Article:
David Isaacs - Associate Director and Head of Market Development, Link Group
03 February 2020
Why should you turn employees of an AIM-listed company into shareholders?
What’s the biggest challenge AIM boards face? I think it’s meeting the needs of employees, shareholders and corporate engagement – and the answer might have been staring us in the face all along: all employee share plans.
In this era of economic uncertainty, low interest rates and volatile markets, employee share plans are high on agendas worldwide. France’s president has passed a law for mandatory profit-sharing schemes in firms with 50+ employees. Meanwhile in the US, Democratic hopefuls try to tackle soaring wealth inequality by giving employees a stake in their companies.
So share plans are more relevant than ever
It’s hard to ignore the benefits of share plans. As governance becomes more complex, there’s a focus on stakeholder and employee wellbeing. Share plans support that.
They increase productivity, motivation, engagement, give rewards and improve financial wellbeing for employees who might not have any other savings.
How will you rethink your business’s role in society?
Social norms and expectations are changing, with an emphasis on purpose and social responsibility, including:
Now, all stakeholders – including employees, suppliers and customers – are viewed as important, rather than just the company’s shareholders and profits.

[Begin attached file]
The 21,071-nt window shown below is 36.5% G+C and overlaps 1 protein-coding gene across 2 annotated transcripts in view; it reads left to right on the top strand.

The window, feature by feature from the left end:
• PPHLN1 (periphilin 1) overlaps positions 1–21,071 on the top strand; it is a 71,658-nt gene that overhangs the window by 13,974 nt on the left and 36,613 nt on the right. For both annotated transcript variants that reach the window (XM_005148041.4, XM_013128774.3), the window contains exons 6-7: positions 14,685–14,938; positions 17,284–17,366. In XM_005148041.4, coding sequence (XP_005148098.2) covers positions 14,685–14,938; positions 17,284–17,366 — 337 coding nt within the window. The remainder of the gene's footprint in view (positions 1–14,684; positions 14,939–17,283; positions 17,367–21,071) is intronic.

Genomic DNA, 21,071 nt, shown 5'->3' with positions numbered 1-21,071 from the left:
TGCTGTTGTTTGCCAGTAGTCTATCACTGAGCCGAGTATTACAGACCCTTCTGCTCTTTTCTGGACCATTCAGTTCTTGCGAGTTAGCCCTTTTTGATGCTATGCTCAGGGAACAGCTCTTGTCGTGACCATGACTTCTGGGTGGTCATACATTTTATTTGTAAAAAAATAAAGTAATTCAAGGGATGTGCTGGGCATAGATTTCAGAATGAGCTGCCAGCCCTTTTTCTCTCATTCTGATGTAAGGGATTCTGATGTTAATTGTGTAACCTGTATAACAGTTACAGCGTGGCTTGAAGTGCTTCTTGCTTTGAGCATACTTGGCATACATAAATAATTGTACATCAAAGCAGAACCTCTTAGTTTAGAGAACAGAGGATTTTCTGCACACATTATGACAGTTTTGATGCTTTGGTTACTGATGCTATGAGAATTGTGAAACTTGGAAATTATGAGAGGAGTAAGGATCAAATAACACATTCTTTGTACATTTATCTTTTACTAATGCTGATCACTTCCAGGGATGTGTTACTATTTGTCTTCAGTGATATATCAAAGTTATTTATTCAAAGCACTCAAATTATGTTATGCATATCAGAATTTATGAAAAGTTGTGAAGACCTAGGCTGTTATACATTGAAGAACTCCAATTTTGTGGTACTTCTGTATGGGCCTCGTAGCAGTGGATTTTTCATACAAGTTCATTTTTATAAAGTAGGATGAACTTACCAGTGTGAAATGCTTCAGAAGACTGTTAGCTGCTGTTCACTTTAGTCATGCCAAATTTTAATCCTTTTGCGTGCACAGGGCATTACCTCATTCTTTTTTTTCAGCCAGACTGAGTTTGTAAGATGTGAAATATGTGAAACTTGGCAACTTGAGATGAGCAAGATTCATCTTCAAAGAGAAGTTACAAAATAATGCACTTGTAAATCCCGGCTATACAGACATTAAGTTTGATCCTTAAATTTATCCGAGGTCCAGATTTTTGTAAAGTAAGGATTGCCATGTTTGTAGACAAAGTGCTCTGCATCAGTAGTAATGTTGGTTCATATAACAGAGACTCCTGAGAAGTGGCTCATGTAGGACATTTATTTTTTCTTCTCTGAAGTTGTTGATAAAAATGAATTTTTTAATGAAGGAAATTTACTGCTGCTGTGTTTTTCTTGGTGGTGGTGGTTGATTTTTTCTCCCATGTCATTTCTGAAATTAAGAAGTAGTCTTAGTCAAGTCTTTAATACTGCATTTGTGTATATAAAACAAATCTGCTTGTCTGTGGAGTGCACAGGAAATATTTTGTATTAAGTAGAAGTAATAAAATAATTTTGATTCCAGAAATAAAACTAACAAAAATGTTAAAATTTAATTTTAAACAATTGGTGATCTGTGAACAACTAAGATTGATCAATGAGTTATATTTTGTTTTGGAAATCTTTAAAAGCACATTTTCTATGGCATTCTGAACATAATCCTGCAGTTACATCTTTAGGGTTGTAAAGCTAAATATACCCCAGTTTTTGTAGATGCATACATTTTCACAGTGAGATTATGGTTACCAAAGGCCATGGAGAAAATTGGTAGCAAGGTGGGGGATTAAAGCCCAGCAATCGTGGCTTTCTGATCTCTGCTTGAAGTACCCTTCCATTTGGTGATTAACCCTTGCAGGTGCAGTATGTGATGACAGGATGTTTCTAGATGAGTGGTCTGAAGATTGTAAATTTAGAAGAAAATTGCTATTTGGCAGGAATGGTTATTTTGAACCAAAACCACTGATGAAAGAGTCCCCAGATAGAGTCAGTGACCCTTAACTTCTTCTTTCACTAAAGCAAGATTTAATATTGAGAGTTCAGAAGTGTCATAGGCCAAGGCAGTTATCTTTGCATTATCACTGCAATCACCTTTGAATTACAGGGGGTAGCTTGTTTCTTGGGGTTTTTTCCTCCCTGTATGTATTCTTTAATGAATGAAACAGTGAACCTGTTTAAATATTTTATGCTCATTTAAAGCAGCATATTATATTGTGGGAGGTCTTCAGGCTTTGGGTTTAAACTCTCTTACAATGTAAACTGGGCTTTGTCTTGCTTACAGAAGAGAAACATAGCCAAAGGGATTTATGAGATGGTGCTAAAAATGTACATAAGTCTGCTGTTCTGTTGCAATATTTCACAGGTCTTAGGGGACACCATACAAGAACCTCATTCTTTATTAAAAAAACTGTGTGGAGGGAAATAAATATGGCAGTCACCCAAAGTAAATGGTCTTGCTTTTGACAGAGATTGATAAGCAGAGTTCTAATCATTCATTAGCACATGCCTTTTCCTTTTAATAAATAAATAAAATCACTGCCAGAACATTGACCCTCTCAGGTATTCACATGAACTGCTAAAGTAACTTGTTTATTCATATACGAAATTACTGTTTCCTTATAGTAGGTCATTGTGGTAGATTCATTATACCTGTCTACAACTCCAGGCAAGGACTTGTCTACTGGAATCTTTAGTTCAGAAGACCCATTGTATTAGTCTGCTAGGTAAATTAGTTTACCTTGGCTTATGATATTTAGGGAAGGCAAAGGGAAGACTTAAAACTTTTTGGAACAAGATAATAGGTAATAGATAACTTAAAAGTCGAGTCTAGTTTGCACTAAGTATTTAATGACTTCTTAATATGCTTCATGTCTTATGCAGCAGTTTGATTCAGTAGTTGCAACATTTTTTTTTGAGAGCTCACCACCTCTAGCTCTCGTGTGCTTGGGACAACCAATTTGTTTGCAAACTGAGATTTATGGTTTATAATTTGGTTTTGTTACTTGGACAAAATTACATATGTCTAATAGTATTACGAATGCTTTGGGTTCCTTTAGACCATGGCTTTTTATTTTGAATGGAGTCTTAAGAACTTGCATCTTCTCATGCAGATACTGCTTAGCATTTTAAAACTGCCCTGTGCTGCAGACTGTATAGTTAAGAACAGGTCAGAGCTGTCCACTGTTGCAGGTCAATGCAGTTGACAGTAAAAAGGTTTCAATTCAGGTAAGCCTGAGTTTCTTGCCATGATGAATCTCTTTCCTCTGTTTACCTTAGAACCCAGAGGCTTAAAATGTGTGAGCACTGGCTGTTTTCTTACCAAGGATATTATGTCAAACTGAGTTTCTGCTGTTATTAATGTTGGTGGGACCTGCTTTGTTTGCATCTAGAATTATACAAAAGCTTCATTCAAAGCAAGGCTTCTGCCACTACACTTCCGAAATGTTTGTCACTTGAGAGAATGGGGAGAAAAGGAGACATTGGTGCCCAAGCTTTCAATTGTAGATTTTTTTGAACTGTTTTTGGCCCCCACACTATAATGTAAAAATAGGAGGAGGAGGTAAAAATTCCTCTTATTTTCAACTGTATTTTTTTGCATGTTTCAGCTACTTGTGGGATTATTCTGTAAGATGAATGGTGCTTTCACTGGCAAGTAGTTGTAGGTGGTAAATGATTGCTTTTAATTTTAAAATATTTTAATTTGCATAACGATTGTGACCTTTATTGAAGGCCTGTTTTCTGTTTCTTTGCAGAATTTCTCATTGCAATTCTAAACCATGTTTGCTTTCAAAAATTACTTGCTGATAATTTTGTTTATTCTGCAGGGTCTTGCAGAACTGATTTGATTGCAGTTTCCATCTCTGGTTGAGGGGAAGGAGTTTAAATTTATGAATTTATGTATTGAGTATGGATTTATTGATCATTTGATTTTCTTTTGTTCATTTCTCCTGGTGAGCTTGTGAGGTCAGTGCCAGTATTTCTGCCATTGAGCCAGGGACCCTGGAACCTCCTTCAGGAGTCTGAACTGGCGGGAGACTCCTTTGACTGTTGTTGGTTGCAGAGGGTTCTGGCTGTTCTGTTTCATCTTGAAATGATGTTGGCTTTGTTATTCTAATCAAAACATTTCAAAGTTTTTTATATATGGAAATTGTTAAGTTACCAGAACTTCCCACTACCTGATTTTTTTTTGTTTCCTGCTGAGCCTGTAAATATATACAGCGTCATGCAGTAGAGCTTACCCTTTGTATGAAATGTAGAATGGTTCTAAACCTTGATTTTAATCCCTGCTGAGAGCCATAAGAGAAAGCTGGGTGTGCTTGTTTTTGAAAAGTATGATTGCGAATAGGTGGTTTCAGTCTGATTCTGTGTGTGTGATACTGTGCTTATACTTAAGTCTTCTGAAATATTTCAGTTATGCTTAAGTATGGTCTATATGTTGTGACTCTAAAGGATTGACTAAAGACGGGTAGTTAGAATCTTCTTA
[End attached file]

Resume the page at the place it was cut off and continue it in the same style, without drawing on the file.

Corporate governance now requires boards to take an active approach to engage employees, and companies have to report it to prove it.
It’s logical that share plans could be a go-to engagement tool – but don’t take my word for it
Hard evidence shows the improved performance and profitability that comes with a workforce able to share in its company’s profits. Engaged employees are those fully invested in their firm and its processes, so they are your most valuable asset in finding the right improvements for your business.
Now, two million employees in the UK hold shares or options through a share scheme. Employee share plans are used by 80 per cent of FTSE 100 companies, why isn’t there the same level of use within AIM-listed companies?
Interestingly, broad-based share plans don’t seem to affect low voting statistics at general meetings and with the correct level of employee financial education this could change.
Traditionally, this education covers savings, investing and tax. In order to increase engagement we need to build on this. Employees should be given a clearer understanding of ‘company business’ at general meetings, including how they can exercise their rights and powers as an investor and important stakeholder.
If we really want to see higher engagement and wellbeing at work, we should tackle these topics even earlier by teaching children about savings, debt, employment, and pensions in schools – all things that they will face later in life.
Engaged employees are the goal – and the benefits are clear
In summary, we must embrace the all employee share plans we have, and recognise the opportunities they can give us. The success of our businesses, the happiness of our shareholders and, most importantly, the mental and financial wellbeing of our employees depend on it.